Mr Konecny appealed against his extradition from the UK to the Czech Republic on a conviction EAW. He had been convicted in his absence in 2008 of three fraud offences and sentenced to 8 years’ imprisonment. The Administrative Court dismissed his appeal, in Konecny v District Court Czech Republic  EWHC 2360 (Admin).
Passage of time
It was agreed that Mr Konency was not a fugitive and was unaware of his conviction and sentence in the Czech Republic until his arrest in 2017. He submitted that the ‘passage of time’ the court should consider under s14(b) EA 2003 started running from the date of the commission of the first offence, namely November 2004. He also submitted that extradition would be unjust due to passage of time because it appeared that the Czech authorities had lost documents that demonstrated his innocence.
The court held that the operative date was when the appellant became unlawfully at large, which was an objective state to which his knowledge was irrelevant: “Accordingly, in my judgment, the fact that the Appellant was unaware of his conviction and sentence in the Czech Republic until 2017 is irrelevant to the question of when he became unlawfully at large. In accordance with Wiszniewski he became unlawfully at large upon the date when a lawful sentence was imposed upon him in respect of his convictions for fraud. The date when that sentence was imposed was 12 May 2008.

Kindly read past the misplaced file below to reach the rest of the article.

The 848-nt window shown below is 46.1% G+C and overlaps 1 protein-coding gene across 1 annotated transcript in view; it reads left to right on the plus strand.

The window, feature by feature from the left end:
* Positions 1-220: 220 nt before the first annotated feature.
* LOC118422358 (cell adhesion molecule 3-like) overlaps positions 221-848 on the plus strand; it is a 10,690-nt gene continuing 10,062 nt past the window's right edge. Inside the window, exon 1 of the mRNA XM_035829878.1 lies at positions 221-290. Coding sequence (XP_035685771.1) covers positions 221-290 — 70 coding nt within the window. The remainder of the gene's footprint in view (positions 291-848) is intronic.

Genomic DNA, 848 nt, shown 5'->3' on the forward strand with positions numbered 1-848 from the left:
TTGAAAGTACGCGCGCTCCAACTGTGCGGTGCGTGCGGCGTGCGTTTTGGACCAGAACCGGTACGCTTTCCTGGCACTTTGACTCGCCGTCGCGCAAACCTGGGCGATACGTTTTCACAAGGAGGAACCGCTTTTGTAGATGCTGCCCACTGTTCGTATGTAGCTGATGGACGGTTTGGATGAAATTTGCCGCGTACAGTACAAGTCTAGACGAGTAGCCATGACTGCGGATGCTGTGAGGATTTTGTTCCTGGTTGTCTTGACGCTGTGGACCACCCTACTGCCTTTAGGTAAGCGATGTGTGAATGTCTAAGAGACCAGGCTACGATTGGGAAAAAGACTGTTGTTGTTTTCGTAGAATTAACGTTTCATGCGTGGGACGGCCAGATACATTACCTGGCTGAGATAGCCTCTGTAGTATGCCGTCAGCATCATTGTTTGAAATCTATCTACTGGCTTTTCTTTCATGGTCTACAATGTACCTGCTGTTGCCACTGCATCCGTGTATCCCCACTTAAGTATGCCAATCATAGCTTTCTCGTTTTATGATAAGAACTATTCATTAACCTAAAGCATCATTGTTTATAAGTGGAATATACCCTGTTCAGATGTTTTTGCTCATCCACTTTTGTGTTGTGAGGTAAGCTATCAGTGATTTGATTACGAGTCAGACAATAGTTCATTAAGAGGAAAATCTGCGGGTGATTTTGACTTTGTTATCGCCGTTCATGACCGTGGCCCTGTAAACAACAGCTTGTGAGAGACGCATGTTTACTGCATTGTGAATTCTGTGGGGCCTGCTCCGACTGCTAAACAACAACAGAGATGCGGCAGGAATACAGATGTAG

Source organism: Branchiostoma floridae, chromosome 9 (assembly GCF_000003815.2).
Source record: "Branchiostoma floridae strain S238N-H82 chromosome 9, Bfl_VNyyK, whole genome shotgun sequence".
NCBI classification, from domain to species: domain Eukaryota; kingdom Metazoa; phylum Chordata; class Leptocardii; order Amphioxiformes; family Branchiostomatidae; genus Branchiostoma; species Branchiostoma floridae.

The court also held that extradition would not be unjust because “I am entitled to infer and do infer that the evidence presented to the court justified the convictions. Upon his return to the Czech Republic the Appellant can exercise his right to have a re-trial if so advised and I must assume or infer that such a trial will be fair within Article 6 ECHR. That being so the production of the Appellant’s documents will, if he is correct, result in his acquittal. If they are not adduced in evidence the reason for that state of affairs will be examined critically and the Appellant’s right to a fair trial respected.”
Neither did the effects of extradition reach the high bar necessary to show oppression. The effects of delay were best dealt with under Article 8.
Article 8 ECHR
The District Judge was entitled to treat the Czech authorities’ description of Mr Konecny as a “particularly dangerous recidivist” as a factor in favour of extradition despite his good character and employment in the UK since 2007. The lengthy sentence and right to a retrial also favoured extradition. The delays in issuing the EAW in the Czech Republic (2013) and certifying it in the UK (2017) were unexplained, troubling and “a powerful factor militating against extradition” but ultimately it could not be said that the District Judge was wrong to find that his Article 8 rights to a private and family life did not outweigh the public interest in extradition.